Wednesday, October 3, 2012

It happens this way sometimes...

... you reach out for a book on your shelf that you've never read but have been meaning to for some time. What has put you off? You love reading Patrick White. Perhaps it is the oldness and the unattractive nature of a book bought at a book sale years ago for one dollar. It has actual dirt on the cover, and things have been nibbling at the edges. Well, a lot of old books end this way and old age is seldom pretty. And many books by Patrick White are only to be found in this condition - my copy of Riders in the Chariot fell apart as I read. Or was I put off this book by the cover drawing by Sidney Nolan, of an old bush shack and water tank and bare tree, which makes you think that this book The Tree of Man  is sparse and dull and dry.

It isn't. It is wonderful, full of life and people and surprises. And brilliant language.

It made me think that no one writes like this now. What I mean is that the 20th century experiment called Modernism has petered out without leaving much effect on any writers that followed apart from perhaps John Banville. I could probably think of more, but the coffee hasn't kicked in. No, even Banville doesn't quite use language with that hallucinatory effect.

Why take LSD is what I think, when you have White, and James Joyce? (Not that I've resorted to this since my early 20s in the 1970s - but at least I know what I mean by hallucinatory).

Random par from Tree of Man (1956):

Then she went back to the house; from which she had swept most of the dust blown there by the droughty winds, and which was now clean but fragile. Her circulation was not very good this morning, her bones were brittle, and she walked about nervously amongst the bright furniture. She longed for some event of immense importance to fill the house's emptiness, but it was most improbable that it would. Glittering, dusty light spilled from the mirrors. That was all.
And other modernists:

Random bit from Kerouac, On the Road (The original Scroll) (around 1951):

He wanted to test something in himself and he wanted to see what Louanne was like with another man. We were sitting on Ross Bar on Eighth Avenue when he proposed the idea; we'd spent an hour walking Times Square looking for Hunkey.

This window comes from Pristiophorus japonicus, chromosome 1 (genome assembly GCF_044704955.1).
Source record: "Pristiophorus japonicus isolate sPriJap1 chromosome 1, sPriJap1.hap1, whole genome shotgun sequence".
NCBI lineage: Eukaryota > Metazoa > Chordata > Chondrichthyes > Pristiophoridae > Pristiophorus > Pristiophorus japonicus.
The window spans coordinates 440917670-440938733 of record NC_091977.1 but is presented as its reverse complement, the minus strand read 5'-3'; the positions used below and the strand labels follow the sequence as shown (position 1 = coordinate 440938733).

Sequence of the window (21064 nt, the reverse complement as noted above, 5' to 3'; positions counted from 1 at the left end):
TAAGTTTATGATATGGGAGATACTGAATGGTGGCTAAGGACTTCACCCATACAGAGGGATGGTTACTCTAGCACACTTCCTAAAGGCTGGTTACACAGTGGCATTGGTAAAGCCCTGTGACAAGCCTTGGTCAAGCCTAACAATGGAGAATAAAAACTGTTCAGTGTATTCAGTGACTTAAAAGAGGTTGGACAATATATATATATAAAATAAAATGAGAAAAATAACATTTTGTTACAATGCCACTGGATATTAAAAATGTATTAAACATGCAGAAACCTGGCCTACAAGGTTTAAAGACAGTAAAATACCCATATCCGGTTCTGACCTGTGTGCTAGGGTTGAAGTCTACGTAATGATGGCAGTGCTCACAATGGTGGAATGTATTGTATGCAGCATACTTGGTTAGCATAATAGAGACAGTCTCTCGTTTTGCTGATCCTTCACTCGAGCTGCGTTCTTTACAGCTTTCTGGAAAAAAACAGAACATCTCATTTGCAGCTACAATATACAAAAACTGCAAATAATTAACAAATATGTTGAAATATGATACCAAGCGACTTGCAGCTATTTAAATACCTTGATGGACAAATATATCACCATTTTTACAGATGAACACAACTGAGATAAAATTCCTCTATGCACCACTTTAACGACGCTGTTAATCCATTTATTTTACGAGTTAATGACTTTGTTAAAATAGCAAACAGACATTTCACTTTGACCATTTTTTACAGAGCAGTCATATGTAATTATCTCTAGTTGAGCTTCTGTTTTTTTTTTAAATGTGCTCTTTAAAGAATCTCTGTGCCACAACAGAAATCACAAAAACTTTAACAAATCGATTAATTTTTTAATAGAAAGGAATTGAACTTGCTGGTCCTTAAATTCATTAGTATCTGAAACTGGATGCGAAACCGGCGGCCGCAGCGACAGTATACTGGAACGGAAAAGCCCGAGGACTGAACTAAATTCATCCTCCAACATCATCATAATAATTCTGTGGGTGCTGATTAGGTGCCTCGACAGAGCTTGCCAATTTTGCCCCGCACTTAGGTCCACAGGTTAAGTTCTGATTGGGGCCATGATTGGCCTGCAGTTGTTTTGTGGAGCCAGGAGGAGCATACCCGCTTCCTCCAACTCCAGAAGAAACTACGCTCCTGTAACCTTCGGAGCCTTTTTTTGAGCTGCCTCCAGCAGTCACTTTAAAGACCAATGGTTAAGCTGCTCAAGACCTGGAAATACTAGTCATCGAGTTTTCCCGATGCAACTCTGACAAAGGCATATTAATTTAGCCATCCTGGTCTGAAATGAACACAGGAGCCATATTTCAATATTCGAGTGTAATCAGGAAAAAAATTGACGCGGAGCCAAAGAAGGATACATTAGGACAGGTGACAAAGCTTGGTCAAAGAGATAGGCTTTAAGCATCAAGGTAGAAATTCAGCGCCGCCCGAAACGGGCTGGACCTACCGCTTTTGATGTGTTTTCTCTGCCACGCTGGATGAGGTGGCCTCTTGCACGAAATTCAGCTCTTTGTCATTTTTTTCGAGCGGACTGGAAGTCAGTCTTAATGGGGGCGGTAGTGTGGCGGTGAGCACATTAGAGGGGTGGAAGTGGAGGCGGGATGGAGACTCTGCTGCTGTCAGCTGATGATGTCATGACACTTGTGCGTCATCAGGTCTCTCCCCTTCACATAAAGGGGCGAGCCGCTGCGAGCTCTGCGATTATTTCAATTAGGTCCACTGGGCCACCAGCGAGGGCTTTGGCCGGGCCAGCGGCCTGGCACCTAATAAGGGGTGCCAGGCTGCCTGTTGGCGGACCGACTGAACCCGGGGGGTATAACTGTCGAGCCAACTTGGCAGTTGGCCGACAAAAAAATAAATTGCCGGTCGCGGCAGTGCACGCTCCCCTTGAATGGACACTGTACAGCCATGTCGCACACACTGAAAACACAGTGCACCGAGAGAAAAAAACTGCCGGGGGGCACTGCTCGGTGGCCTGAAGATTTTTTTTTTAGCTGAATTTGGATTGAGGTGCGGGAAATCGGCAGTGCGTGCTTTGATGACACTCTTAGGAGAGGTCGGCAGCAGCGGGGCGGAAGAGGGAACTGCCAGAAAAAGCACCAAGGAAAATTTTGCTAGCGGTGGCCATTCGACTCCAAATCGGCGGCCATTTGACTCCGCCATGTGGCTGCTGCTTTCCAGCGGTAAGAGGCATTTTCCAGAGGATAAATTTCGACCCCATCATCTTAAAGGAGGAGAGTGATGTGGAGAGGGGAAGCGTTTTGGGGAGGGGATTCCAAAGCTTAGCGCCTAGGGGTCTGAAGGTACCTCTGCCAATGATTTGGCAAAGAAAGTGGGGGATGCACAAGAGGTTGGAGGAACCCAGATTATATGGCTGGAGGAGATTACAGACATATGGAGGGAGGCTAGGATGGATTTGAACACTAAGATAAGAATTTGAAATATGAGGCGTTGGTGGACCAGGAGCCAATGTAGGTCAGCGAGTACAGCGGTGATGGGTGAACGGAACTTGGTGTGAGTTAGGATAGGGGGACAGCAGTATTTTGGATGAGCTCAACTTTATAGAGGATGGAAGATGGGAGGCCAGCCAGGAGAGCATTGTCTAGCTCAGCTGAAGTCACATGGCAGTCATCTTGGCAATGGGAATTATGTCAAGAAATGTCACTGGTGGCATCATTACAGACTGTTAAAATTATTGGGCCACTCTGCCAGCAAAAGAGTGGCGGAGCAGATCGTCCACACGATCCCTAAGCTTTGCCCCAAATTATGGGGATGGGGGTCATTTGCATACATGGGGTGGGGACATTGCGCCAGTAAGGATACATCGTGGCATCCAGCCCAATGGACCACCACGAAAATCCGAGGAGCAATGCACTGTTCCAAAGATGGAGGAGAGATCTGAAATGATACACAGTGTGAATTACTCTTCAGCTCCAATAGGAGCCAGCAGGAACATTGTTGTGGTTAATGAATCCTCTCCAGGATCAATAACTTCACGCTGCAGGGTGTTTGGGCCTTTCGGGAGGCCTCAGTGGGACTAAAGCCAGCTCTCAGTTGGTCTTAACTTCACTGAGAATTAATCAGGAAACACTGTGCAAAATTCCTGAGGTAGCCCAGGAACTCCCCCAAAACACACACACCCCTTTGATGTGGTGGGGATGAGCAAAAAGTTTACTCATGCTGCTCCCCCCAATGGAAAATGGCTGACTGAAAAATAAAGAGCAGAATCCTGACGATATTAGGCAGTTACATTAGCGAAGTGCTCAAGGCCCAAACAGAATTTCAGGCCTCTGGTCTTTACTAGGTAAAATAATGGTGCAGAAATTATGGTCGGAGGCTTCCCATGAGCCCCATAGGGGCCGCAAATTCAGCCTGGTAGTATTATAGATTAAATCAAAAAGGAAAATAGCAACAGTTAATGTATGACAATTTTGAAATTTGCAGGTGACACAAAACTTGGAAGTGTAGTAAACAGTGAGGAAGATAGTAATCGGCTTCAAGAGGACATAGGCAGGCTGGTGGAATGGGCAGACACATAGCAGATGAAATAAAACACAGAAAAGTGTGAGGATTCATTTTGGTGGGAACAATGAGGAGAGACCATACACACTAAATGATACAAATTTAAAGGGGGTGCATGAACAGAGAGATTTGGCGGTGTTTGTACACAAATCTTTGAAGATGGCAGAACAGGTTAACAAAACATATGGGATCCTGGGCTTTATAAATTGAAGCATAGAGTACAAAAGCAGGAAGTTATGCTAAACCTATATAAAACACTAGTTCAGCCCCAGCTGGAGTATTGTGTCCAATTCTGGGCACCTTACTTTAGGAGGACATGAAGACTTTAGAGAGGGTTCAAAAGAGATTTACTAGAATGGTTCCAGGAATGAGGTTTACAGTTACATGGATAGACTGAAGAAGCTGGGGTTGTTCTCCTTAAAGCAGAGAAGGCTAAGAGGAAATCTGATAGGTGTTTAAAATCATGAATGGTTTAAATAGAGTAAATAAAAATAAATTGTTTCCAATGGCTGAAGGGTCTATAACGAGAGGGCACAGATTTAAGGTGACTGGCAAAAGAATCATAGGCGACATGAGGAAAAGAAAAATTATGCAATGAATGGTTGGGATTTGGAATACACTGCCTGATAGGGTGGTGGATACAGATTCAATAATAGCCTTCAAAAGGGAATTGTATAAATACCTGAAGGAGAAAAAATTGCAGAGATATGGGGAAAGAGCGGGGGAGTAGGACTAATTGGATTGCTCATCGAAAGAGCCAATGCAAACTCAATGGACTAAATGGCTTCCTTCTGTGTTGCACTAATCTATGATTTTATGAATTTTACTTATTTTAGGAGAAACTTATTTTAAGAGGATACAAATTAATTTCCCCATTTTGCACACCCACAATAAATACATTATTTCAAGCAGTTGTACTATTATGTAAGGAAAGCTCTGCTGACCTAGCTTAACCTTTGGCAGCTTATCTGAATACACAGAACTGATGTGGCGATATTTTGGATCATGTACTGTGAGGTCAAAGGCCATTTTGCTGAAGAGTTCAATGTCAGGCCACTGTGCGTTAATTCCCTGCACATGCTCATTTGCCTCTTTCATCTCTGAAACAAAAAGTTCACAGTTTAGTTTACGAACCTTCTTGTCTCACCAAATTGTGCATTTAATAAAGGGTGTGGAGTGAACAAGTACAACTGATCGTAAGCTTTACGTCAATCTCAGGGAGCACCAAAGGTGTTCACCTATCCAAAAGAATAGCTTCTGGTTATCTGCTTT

From James Joyce, Ulysses (1922):

Smells of men. His gorge rose. Spaton sawdust, sweetish warmish cigarette smoke, reek of plug, spilt beer, men's beery piss, the stale of ferment.

From Gertrude Stein, How to Write(1931):

Thank you very much. What is the difference between a verb and their altering it.

From V Woolf, To The Lighthouse (1927):

As usual, Lily thought. There was always something that had to be done at that precise moment, something that Mrs Ramsay had decided for reasons of her own to do instantly.

None of that rests my case (which is?). I only know that when I read the scene in the bar from Ulysses that I was there, and it was the language that did it.  It was the same with The Tree of Man. I don't  think that many writers care for language any more. But isn't that what literature is about? Not so much what you say as the way that you say it.

White was continuing the work begun by Joyce and Woolf, by not simply recording experience, but allowing the reader to come close to what that lived experience felt like. I've been away with White for most of the week.

 On other matters, Patrick White was rather gorgeous in his youth (or middle age, as these pictures are from) - which seems young to me.

I always like a man with a cat ...

While in this 1939 portrait by Roy de Maistre he looks positively dishy.

All these rather different images than the ones we often see of White as a grumpy old man.

Anyway, I think I'll go off now and write something other than this. 


  1. I haven't read any Patrick White but you have convinced me that I must. I was gifted a lovely secondhand copy of Voss recently so I shall start there.

    At the moment, though, I'm reading Jaclyn Moriarty's A Corner of White and she so obviously delights in language and words. It's simple and wonderfully crafted, as well as silly and joyful and sad.

    I thought of you:

    "Jack poured himself some more tea. Everything on the table was white: cake plate, teacups, salt and pepper shakers. The teapot itself, also white, had a sort of attitude about it: tall and fancy, its handle like a hand on a hip, spout curving up and over like a wave, like it was dead keen to get in your cup."

  2. That new book by JM sounds delightful Kate, which I will put on my list ...

    But I'm not saying that writers these days don't enjoy language or are not wonderfully adept at it, and inventive, just that they don't use language in a way that no one has used it before. But I'm being unfair, as the writers I gave egs of were all geniuses (well,perhaps not Stein, though at least she thought she was), which to my mind means an original innovator of extraordinary ability.

    I do hope you enjoy Voss. That was the book I tried to read in my teens, and failed. But have read it since. Or try 'Riders in the Chariot', and 'The Tree of man'. You really have to flow with White. It's poetry.

    1. Do you think it's possible to use language in a new way? That there will be someone - or many writers - who could be as original and inventive as these geniuses were? Or have we exhausted it? I hope not.

  3. I hope not too, Kate. But what I'm thinking is that it's not just the language, it's a way of looking at the world, and the language is an integral part of expressing that.